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Why Former Dry Cleaner Sites Can Provide Great Opportunity

There are countless former dry cleaner sites throughout the nation that remain in a state of toxicity and abandonment. These locations present a great opportunity for development for communities willing to take the effort to clean them up. There are currently programs in 14 states with the sole purpose of providing funding for dry cleaner site clean-up efforts.  For example, the Wisconsin DNR (Department of Natural Resources) runs the Dry Cleaner Environmental Response Fund (DERF). Programs like DERF have helped to drastically reduce the number of dry cleaning sites which use and/or are contaminated with Perchloroethylene (PERC). State governments without such programs often provide other means for the completion of dry cleaner remediation projects.
Recently, Fehr Graham completed a DERF funded project in Menasha, Wisconsin. This is an ideal example of the potential that abandoned dry cleaner sites possess.  The site was successfully rehabilitated at the request of Goodwill Industries NCW (North Central Wisconsin). At present, the site houses a Goodwill store boasting over 35,000 donations and nearly 120,000 customer transactions within this last year of operation alone. Once an enormous blight, it is now an altruistic asset to the community.

Former dry cleaner sites are ideal real estate for rehabilitation, but there are some underlying factors that must be taken into account when one is seriously considering such a project, namely, PERC. Perchloroethylene, also known as Perchloroethene, tetrachloroethylene, tetrachloroethene, PCE, or PERC, is a chlorinated solvent used primarily by the dry cleaning industry, but is also a key component of shoe polish, typewriter correction fluid, degreasers, auto paint, and electro plating.  PERC was once used by nearly all dry cleaners in the U.S., but in the last few decades, the use of the product as a cleaning solvent came into serious question. Even in low doses, PERC exposure can cause irritation of the skin, nose, and eyes, liver and kidney damage, dizziness, headaches, and even lead to neurological issues. Of even more concern is the fact that PERC is a confirmed carcinogen in animals and has been designated by the DHHS (Department of Health & Human Services) as a likely human carcinogen.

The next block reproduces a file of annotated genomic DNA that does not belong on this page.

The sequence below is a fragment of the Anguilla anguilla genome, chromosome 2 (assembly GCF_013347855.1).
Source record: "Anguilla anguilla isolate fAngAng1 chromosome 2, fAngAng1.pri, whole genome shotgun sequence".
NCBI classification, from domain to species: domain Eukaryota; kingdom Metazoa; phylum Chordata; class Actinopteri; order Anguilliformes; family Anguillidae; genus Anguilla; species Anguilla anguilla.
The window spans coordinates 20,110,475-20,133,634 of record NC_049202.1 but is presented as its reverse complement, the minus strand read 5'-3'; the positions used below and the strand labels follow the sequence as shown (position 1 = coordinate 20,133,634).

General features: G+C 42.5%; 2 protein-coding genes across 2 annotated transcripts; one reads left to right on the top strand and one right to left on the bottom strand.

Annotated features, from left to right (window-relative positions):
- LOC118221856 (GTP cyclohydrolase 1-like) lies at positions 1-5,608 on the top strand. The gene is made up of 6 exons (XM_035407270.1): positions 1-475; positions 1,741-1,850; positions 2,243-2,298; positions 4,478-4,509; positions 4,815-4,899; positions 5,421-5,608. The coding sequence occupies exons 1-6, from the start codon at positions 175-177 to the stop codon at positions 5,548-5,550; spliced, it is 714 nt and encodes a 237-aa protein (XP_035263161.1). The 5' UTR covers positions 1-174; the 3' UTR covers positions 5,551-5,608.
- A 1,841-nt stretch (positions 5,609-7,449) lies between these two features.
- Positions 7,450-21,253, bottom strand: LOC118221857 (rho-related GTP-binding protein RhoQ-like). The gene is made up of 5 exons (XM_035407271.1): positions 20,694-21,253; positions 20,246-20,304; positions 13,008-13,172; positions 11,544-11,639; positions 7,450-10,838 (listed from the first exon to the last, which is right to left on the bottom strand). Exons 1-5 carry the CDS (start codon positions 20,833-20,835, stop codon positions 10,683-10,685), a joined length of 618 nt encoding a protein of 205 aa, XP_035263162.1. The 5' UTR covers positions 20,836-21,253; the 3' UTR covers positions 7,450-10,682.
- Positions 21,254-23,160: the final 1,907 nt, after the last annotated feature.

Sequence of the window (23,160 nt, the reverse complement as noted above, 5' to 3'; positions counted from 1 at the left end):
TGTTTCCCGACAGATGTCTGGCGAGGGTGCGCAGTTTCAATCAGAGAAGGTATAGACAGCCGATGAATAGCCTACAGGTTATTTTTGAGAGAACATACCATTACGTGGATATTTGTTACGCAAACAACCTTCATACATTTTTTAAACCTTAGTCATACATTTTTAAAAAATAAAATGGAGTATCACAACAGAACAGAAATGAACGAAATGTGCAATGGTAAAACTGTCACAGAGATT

How Does This Happen?

PERC contamination poses a threat to the physical health and property value of nearby businesses and/or homeowners, as well as the environment, yet the use of Perchloroethene went largely unchecked for many years until it began showing up in groundwater. Groundwater contamination can occur as a result of leaky sanitary sewer lines or waste containers, but solvent may also seep through flooring within dry cleaning establishments. The end result, however, is the same either way; PERC is seeping into our soil, our groundwater, and potentially, our respiratory systems.

In its liquid form, PERC is denser than water, and, therefore, difficult to extract if it sinks beneath the groundwater. A classified Hazardous Air Pollutant (HAP), as well as an HVOC (Halogenated Volatile Organic Compound), PERC transfers into its gaseous form as soon as it comes into contact with air. Contaminated groundwater can seep into basements and foundations, and from there, PERC can evaporate into our breathing air, a phenomenon called vapor intrusion. Once PERC has evaporated and been released into the atmosphere, there is very little that can be done to contain it, so prevention is key. According to Ken Ebbott, Hydrogeologist and Project Manager of the Goodwill DERF site project, determining which method will be most effective in removing Perchloroethene from a site depends a lot on the state of the PERC itself.